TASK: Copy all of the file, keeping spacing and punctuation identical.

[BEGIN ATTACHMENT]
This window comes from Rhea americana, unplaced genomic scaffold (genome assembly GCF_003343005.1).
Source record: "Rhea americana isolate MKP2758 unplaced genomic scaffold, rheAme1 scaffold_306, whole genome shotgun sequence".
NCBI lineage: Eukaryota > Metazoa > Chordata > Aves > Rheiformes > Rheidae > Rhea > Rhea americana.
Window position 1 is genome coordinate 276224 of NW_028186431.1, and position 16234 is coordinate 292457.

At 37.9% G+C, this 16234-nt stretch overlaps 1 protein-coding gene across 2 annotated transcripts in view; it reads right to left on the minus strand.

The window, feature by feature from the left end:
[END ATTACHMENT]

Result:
This window comes from Rhea americana, unplaced genomic scaffold (genome assembly GCF_003343005.1).
Source record: "Rhea americana isolate MKP2758 unplaced genomic scaffold, rheAme1 scaffold_306, whole genome shotgun sequence".
NCBI lineage: Eukaryota > Metazoa > Chordata > Aves > Rheiformes > Rheidae > Rhea > Rhea americana.
Window position 1 is genome coordinate 276224 of NW_028186431.1, and position 16234 is coordinate 292457.

At 37.9% G+C, this 16234-nt stretch overlaps 1 protein-coding gene across 2 annotated transcripts in view; it reads right to left on the minus strand.

The window, feature by feature from the left end: